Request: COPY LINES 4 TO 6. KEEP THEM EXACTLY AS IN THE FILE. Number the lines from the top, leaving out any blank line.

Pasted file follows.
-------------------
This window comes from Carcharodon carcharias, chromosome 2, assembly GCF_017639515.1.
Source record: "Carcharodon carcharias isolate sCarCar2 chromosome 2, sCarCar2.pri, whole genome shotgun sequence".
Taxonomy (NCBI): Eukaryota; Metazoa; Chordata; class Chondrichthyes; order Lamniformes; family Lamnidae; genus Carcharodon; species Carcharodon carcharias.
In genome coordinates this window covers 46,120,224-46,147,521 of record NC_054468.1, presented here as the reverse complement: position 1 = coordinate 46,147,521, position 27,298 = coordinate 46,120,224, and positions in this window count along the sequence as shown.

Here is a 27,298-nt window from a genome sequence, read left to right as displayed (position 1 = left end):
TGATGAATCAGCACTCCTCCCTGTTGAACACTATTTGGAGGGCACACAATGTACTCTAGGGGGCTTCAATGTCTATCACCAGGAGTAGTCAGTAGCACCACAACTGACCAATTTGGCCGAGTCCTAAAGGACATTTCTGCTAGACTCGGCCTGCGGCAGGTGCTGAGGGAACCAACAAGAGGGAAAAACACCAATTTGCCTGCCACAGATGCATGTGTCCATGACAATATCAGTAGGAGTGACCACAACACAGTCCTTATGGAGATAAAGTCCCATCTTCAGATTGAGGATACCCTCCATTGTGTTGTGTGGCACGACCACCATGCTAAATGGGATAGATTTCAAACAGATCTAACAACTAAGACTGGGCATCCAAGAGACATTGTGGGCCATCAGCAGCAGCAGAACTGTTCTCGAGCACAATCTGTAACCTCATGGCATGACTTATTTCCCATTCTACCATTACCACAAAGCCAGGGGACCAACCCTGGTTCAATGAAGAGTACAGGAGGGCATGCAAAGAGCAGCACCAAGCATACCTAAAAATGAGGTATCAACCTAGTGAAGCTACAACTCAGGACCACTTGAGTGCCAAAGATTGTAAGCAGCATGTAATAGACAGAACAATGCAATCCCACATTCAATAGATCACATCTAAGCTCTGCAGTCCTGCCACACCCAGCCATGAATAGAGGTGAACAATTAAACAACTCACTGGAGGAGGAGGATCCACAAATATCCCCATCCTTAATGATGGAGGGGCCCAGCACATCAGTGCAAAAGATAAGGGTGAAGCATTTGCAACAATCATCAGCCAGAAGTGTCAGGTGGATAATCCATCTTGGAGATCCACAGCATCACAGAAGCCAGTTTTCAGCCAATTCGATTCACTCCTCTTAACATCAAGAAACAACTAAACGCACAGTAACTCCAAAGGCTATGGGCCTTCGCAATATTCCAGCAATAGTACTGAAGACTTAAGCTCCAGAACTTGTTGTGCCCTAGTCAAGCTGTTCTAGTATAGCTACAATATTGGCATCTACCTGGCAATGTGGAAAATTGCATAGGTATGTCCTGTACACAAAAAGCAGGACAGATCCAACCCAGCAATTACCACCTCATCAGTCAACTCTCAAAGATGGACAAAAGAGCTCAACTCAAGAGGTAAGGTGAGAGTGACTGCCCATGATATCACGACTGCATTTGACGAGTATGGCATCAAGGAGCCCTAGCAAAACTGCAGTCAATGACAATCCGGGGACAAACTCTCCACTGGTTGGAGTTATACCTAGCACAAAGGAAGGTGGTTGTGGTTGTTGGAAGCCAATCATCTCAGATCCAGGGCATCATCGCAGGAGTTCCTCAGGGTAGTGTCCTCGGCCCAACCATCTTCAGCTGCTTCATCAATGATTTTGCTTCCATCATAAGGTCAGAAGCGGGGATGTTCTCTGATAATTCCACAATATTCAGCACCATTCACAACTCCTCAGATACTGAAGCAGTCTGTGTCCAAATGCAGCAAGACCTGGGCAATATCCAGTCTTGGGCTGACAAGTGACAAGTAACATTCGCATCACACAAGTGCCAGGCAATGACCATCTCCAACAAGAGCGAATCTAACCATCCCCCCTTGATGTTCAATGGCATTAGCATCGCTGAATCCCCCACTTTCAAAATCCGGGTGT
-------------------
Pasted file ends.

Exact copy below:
In genome coordinates this window covers 46,120,224-46,147,521 of record NC_054468.1, presented here as the reverse complement: position 1 = coordinate 46,147,521, position 27,298 = coordinate 46,120,224, and positions in this window count along the sequence as shown.

Here is a 27,298-nt window from a genome sequence, read left to right as displayed (position 1 = left end):
TGATGAATCAGCACTCCTCCCTGTTGAACACTATTTGGAGGGCACACAATGTACTCTAGGGGGCTTCAATGTCTATCACCAGGAGTAGTCAGTAGCACCACAACTGACCAATTTGGCCGAGTCCTAAAGGACATTTCTGCTAGACTCGGCCTGCGGCAGGTGCTGAGGGAACCAACAAGAGGGAAAAACACCAATTTGCCTGCCACAGATGCATGTGTCCATGACAATATCAGTAGGAGTGACCACAACACAGTCCTTATGGAGATAAAGTCCCATCTTCAGATTGAGGATACCCTCCATTGTGTTGTGTGGCACGACCACCATGCTAAATGGGATAGATTTCAAACAGATCTAACAACTAAGACTGGGCATCCAAGAGACATTGTGGGCCATCAGCAGCAGCAGAACTGTTCTCGAGCACAATCTGTAACCTCATGGCATGACTTATTTCCCATTCTACCATTACCACAAAGCCAGGGGACCAACCCTGGTTCAATGAAGAGTACAGGAGGGCATGCAAAGAGCAGCACCAAGCATACCTAAAAATGAGGTATCAACCTAGTGAAGCTACAACTCAGGACCACTTGAGTGCCAAAGATTGTAAGCAGCATGTAATAGACAGAACAATGCAATCCCACATTCAATAGATCACATCTAAGCTCTGCAGTCCTGCCACACCCAGCCATGAATAGAGGTGAACAATTAAACAACTCACTGGAGGAGGAGGATCCACAAATATCCCCATCCTTAATGATGGAGGGGCCCAGCACATCAGTGCAAAAGATAAGGGTGAAGCATTTGCAACAATCATCAGCCAGAAGTGTCAGGTGGATAATCCATCTTGGAGATCCACAGCATCACAGAAGCCAGTTTTCAGCCAATTCGATTCACTCCTCTTAACATCAAGAAACAACTAAACGCACAGTAACTCCAAAGGCTATGGGCCTTCGCAATATTCCAGCAATAGTACTGAAGACTTAAGCTCCAGAACTTGTTGTGCCCTAGTCAAGCTGTTCTAGTATAGCTACAATATTGGCATCTACCTGGCAATGTGGAAAATTGCATAGGTATGTCCTGTACACAAAAAGCAGGACAGATCCAACCCAGCAATTACCACCTCATCAGTCAACTCTCAAAGATGGACAAAAGAGCTCAACTCAAGAGGTAAGGTGAGAGTGACTGCCCATGATATCACGACTGCATTTGACGAGTATGGCATCAAGGAGCCCTAGCAAAACTGCAGTCAATGACAATCCGGGGACAAACTCTCCACTGGTTGGAGTTATACCTAGCACAAAGGAAGGTGGTTGTGGTTGTTGGAAGCCAATCATCTCAGATCCAGGGCATCATCGCAGGAGTTCCTCAGGGTAGTGTCCTCGGCCCAACCATCTTCAGCTGCTTCATCAATGATTTTGCTTCCATCATAAGGTCAGAAGCGGGGATGTTCTCTGATAATTCCACAATATTCAGCACCATTCACAACTCCTCAGATACTGAAGCAGTCTGTGTCCAAATGCAGCAAGACCTGGGCAATATCCAGTCTTGGGCTGACAAGTGACAAGTAACATTCGCATCACACAAGTGCCAGGCAATGACCATCTCCAACAAGAGCGAATCTAACCATCCCCCCTTGATGTTCAATGGCATTAGCATCGCTGAATCCCCCACTTTCAAAATCCGGGTGT